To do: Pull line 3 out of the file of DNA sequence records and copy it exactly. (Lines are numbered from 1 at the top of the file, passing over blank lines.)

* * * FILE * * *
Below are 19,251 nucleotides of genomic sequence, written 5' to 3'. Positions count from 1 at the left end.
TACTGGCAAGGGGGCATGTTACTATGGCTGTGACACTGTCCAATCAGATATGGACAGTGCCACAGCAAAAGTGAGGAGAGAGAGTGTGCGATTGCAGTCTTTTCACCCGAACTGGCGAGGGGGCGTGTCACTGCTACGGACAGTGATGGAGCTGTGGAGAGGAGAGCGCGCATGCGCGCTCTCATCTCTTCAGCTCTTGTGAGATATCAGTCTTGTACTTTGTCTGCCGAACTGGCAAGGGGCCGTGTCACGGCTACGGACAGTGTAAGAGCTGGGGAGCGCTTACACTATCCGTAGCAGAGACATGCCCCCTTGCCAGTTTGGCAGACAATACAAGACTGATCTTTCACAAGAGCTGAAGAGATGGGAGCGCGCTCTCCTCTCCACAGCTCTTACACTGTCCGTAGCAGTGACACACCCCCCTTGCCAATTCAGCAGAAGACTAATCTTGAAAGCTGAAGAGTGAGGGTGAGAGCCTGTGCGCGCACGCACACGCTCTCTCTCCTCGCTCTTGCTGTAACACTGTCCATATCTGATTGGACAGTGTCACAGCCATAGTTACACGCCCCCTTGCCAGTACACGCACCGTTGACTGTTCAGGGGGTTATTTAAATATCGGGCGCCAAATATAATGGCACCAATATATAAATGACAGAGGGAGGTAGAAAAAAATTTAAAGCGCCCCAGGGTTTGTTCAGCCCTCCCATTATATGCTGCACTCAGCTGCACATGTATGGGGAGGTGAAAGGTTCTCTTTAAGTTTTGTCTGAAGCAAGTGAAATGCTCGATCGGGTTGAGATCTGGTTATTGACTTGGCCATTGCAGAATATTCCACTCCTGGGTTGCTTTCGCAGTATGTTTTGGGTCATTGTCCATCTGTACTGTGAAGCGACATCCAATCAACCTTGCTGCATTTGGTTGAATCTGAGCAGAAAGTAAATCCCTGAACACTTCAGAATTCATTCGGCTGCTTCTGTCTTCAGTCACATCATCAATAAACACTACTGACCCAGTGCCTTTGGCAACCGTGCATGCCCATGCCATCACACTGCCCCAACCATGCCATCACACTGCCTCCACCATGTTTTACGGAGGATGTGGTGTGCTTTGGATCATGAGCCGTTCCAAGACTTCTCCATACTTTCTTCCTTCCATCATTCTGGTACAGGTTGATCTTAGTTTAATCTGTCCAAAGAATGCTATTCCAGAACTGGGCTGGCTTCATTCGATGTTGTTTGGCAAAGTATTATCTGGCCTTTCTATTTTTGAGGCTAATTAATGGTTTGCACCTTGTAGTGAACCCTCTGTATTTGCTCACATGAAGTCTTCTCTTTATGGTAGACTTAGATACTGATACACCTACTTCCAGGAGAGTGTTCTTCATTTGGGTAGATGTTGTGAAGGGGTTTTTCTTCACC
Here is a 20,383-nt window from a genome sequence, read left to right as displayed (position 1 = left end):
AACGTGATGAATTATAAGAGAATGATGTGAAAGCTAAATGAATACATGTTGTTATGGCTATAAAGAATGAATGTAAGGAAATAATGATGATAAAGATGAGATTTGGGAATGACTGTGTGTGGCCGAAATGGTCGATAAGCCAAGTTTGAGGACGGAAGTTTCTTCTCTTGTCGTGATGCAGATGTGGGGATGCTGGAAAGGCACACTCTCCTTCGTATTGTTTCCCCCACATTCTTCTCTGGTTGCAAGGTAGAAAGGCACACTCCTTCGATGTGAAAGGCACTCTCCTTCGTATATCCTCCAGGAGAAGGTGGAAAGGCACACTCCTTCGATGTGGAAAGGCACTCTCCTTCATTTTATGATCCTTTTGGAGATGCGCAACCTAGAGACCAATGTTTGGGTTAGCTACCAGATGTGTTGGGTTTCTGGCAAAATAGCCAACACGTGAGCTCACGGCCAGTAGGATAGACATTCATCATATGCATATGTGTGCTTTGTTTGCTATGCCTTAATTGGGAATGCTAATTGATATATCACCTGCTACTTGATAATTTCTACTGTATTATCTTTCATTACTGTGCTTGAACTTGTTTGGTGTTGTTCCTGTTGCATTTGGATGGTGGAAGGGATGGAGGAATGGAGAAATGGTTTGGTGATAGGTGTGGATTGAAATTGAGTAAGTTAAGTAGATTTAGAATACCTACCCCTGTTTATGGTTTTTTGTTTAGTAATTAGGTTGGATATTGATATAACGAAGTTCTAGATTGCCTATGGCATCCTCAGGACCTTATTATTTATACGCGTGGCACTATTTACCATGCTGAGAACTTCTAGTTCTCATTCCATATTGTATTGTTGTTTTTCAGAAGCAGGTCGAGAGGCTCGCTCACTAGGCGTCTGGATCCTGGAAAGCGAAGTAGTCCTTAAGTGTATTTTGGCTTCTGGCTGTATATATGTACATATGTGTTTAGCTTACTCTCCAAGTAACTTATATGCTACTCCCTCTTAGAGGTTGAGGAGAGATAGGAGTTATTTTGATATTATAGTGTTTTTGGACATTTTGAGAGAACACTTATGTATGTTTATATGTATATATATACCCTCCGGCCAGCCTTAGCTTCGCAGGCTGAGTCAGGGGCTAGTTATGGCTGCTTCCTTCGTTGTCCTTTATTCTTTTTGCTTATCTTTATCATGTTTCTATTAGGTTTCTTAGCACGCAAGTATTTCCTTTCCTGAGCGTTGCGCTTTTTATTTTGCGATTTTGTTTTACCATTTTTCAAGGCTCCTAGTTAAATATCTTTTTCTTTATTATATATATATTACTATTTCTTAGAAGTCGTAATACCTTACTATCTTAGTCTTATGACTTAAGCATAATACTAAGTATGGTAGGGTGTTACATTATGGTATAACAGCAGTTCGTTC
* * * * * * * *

Here is a 20,383-nt window from a genome sequence, read left to right as displayed (position 1 = left end):